Reading between the lines of Jagmeet Singh
I’ve noticed, recently, that Jagmeet Singh’s campaign has started to profess the same confidence the candidate himself expresses; the same kind of confidence that the mainstream media took to when it became known that Singh would run to become the next leader of the NDP. I remember wondering whether Singh would be expected to return favours for such coverage. I like to consider the issue of Palestinian human rights a litmus test, personally, and I was happy to hear Jagmeet oppose a vicious anti-BDS motion some time ago. But it doesn’t feel right that Jagmeet Singh puff pieces keep getting pumped out, because everybody knows how the media reports on those who intend to challenge Israel’s status quo.
Perhaps Singh isn’t a total fake, but clearly he’s in a position where temptation and power could override his moral integrity. Should one not wonder about his trustworthiness when he received an endorsement from the foreign affairs critic with a history of pandering to the JNF? Or when one of his advisors is apparently some sort of conservative hawk? There’s this defensiveness from Singh supporters that he is not to be compared to Justin Trudeau. As anyone can tell, Trudeau insults the intelligence of his critics and poses for pictures with those others who couldn’t be bothered. Singh, similarly, Tweets solidarity with the people of Gaza on one day, and is endorsed by a pro-Israel ally the next. Meanwhile he rides bikes in unbuttoned shirts and brags about being the only NDP leadership candidate who can draw crowds big enough to win a federal election. Maybe I’ll just spell it out: I think he’s insulting peoples’ intelligence.
CJPME released surveys by NDP leadership candidates. I lucked out with an early scoop to find that the report only confirms what is blatantly clear about this next leadership election. Angus’s heart is in the right place, but his suggested foreign policy regarding the middle east does not go far enough. Caron, tellingly has been courted by blatant Israel apartheid apologists (and meanwhile testifies that religion and state should be separate).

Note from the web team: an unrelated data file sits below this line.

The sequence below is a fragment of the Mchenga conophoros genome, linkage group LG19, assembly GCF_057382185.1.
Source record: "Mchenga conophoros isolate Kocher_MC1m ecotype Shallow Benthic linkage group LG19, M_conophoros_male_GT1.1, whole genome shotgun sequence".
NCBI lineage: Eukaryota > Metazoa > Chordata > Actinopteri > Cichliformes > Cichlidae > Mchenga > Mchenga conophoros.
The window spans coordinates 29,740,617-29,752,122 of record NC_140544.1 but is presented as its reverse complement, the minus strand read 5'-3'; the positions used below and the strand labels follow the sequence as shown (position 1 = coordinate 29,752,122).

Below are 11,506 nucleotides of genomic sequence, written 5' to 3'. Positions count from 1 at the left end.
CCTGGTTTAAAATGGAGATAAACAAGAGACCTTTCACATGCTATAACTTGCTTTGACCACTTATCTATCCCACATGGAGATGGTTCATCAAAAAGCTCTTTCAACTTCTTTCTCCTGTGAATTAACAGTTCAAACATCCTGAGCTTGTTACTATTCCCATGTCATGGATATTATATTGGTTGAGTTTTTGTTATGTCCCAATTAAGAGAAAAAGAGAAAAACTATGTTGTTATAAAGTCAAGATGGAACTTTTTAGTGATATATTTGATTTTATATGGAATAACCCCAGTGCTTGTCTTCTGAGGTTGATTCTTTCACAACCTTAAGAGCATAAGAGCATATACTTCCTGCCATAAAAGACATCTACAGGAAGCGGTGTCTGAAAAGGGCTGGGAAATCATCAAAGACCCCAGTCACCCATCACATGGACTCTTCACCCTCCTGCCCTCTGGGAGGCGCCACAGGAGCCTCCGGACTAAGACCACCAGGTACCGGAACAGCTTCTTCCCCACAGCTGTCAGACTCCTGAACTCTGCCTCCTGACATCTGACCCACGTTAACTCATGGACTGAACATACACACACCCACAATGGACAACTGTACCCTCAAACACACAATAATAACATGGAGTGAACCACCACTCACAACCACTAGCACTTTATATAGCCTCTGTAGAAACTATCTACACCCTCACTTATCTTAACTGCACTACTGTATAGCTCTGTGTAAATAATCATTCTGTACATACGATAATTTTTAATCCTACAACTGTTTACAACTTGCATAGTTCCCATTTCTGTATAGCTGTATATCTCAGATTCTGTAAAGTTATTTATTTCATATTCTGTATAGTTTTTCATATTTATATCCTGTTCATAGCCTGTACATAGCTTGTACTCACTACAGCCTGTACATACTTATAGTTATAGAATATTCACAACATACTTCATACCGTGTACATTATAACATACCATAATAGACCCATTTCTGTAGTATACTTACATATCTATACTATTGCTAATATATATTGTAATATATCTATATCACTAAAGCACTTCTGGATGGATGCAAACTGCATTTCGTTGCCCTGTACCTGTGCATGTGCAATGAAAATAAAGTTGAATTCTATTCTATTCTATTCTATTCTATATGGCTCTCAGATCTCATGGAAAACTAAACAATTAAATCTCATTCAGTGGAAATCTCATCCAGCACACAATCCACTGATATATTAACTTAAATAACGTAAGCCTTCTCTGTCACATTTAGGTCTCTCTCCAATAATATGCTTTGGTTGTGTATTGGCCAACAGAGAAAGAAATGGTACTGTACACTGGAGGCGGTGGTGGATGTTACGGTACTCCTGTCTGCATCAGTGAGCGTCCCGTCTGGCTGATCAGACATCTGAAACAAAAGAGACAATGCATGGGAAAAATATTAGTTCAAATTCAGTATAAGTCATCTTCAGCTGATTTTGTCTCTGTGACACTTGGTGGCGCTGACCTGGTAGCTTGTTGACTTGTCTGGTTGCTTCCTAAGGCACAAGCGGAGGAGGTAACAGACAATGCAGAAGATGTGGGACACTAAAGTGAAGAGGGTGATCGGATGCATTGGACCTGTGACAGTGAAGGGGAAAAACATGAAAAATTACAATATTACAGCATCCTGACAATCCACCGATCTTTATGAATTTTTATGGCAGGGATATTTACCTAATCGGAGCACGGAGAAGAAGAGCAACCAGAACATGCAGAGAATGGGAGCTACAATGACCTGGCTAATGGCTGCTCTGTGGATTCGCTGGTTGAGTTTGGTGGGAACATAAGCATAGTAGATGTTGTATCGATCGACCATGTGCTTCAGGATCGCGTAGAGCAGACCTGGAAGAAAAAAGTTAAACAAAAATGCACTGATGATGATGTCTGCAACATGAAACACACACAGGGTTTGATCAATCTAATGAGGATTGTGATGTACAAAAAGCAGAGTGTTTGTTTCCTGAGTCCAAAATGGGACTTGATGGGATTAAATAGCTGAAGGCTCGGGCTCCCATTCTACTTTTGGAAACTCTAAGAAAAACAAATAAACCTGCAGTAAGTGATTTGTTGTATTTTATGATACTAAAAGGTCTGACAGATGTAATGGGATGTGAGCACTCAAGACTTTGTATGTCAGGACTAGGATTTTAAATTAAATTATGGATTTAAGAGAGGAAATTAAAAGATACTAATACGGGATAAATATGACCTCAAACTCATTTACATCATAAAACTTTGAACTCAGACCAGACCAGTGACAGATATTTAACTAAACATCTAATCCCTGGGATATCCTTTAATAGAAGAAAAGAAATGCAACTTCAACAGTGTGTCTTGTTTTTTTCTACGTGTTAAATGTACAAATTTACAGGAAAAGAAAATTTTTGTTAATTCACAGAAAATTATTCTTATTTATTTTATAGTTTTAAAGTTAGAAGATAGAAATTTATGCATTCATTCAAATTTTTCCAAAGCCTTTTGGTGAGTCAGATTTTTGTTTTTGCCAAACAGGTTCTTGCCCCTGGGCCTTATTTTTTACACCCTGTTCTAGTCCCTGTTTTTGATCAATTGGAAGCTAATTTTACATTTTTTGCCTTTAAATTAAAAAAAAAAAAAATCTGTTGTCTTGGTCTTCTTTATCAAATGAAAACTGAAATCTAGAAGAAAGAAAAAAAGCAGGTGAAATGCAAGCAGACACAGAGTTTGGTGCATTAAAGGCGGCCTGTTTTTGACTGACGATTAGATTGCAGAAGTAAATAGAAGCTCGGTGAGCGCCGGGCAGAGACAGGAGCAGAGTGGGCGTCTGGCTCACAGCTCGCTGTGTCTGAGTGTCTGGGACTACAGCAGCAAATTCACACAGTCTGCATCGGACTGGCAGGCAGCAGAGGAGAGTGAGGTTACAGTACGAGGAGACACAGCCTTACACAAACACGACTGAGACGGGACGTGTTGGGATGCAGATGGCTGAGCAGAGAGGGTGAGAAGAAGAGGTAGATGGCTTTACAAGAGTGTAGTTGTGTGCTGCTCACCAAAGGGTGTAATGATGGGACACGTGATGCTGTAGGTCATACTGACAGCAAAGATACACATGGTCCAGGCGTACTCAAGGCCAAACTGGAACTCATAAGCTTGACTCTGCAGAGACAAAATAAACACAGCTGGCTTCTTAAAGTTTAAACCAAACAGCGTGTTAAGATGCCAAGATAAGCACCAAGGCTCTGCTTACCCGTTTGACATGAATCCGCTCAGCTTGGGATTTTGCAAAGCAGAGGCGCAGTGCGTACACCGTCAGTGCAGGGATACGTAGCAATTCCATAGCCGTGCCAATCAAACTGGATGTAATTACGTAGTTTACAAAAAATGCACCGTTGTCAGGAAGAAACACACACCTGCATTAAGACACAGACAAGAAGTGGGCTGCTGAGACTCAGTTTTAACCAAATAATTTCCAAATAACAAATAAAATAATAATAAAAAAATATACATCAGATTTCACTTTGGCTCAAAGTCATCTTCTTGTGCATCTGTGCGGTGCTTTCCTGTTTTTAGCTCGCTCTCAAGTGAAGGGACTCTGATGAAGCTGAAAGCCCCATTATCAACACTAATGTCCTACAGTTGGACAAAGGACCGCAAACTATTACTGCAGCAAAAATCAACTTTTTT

And then there’s Singh. For each question, there is a scale of 1-5, from which a candidate could choose to indicate their level of support for the issue or policy. Niki, for example, chose 5 to demonstrate that she believes the Canadian government should “take steps to support BDS.” Meanwhile Jagmeet Singh could not even be bothered to pick a number to show how strongly he felt about the issues. In fact, these are some of his responses to questions asked in the survey….
On whether he supports BDS, Jagmeet Singh concludes: “I am open to considering the use of sanctions in response to human rights violations.”
On sanctioning Israel’s illegal settlements, Jagmeet is “also open to considering a ban” on imported goods.
On solving the Israel-Palestine conflict, “I would consider supporting the use of targeting sanctions against Israel.”
(Note that these are not all of the questions and answers, and he did write his support for Palestinians’ human rights and cultural development. What I’m trying to get at is, it’s easier said than done, and if he’s serious, he should tell us how he’ll get it done.)
Is being “open to considering” confidence-inducing? In fact, in some comments sections, whoever answered for Jagmeet (because honestly maybe he didn’t even bother to fill it out himself) didn’t even end their sentence with a period. Bad grammar and a disregard for the survey’s request for candidates to pick between 1-5 to demonstrate their feelings towards issues? Is Jagmeet Singh taking Palestine solidarity activists seriously or is he just being used to split the vote on the left–or worse? Look at Niki Ashton–she isn’t “open to considering” anything. She knows who the oppressor is in the Israel-Palestine conflict and she supports BDS. Jagmeet seems to promise that he’ll come through on contentious issues such as this, but here, he’s hesitant to put forth concrete policies. That makes me suspicious, and gives me even more of a reason to vote for the more genuine candidate.